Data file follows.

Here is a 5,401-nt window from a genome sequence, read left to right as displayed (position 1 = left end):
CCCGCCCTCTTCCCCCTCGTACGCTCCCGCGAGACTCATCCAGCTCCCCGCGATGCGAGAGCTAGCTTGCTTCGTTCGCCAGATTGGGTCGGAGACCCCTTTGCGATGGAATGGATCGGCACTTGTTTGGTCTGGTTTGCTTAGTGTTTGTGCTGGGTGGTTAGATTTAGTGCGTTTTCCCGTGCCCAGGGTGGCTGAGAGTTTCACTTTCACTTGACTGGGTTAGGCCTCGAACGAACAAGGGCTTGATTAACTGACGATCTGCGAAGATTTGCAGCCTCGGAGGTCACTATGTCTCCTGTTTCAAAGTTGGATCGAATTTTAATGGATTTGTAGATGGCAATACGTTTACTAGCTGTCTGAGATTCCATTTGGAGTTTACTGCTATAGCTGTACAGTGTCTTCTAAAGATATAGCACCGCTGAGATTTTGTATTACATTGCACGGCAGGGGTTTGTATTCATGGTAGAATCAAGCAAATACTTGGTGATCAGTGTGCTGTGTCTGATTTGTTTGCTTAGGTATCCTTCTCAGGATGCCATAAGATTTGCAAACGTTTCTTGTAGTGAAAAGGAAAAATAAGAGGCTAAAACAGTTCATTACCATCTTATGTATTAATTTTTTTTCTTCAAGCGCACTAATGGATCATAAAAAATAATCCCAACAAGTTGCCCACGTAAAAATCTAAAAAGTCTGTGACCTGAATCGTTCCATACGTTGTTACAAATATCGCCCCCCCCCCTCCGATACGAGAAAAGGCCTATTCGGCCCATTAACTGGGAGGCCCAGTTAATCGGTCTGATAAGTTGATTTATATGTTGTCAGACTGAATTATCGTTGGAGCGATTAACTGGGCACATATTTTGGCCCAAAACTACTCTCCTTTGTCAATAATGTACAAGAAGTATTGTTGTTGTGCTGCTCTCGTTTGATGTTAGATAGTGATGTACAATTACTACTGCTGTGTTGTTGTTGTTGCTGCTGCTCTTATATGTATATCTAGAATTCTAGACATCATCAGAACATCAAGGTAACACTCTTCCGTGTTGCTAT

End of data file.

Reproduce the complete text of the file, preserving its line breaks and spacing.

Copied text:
Here is a 5,401-nt window from a genome sequence, read left to right as displayed (position 1 = left end):
CCCGCCCTCTTCCCCCTCGTACGCTCCCGCGAGACTCATCCAGCTCCCCGCGATGCGAGAGCTAGCTTGCTTCGTTCGCCAGATTGGGTCGGAGACCCCTTTGCGATGGAATGGATCGGCACTTGTTTGGTCTGGTTTGCTTAGTGTTTGTGCTGGGTGGTTAGATTTAGTGCGTTTTCCCGTGCCCAGGGTGGCTGAGAGTTTCACTTTCACTTGACTGGGTTAGGCCTCGAACGAACAAGGGCTTGATTAACTGACGATCTGCGAAGATTTGCAGCCTCGGAGGTCACTATGTCTCCTGTTTCAAAGTTGGATCGAATTTTAATGGATTTGTAGATGGCAATACGTTTACTAGCTGTCTGAGATTCCATTTGGAGTTTACTGCTATAGCTGTACAGTGTCTTCTAAAGATATAGCACCGCTGAGATTTTGTATTACATTGCACGGCAGGGGTTTGTATTCATGGTAGAATCAAGCAAATACTTGGTGATCAGTGTGCTGTGTCTGATTTGTTTGCTTAGGTATCCTTCTCAGGATGCCATAAGATTTGCAAACGTTTCTTGTAGTGAAAAGGAAAAATAAGAGGCTAAAACAGTTCATTACCATCTTATGTATTAATTTTTTTTCTTCAAGCGCACTAATGGATCATAAAAAATAATCCCAACAAGTTGCCCACGTAAAAATCTAAAAAGTCTGTGACCTGAATCGTTCCATACGTTGTTACAAATATCGCCCCCCCCCCTCCGATACGAGAAAAGGCCTATTCGGCCCATTAACTGGGAGGCCCAGTTAATCGGTCTGATAAGTTGATTTATATGTTGTCAGACTGAATTATCGTTGGAGCGATTAACTGGGCACATATTTTGGCCCAAAACTACTCTCCTTTGTCAATAATGTACAAGAAGTATTGTTGTTGTGCTGCTCTCGTTTGATGTTAGATAGTGATGTACAATTACTACTGCTGTGTTGTTGTTGTTGCTGCTGCTCTTATATGTATATCTAGAATTCTAGACATCATCAGAACATCAAGGTAACACTCTTCCGTGTTGCTAT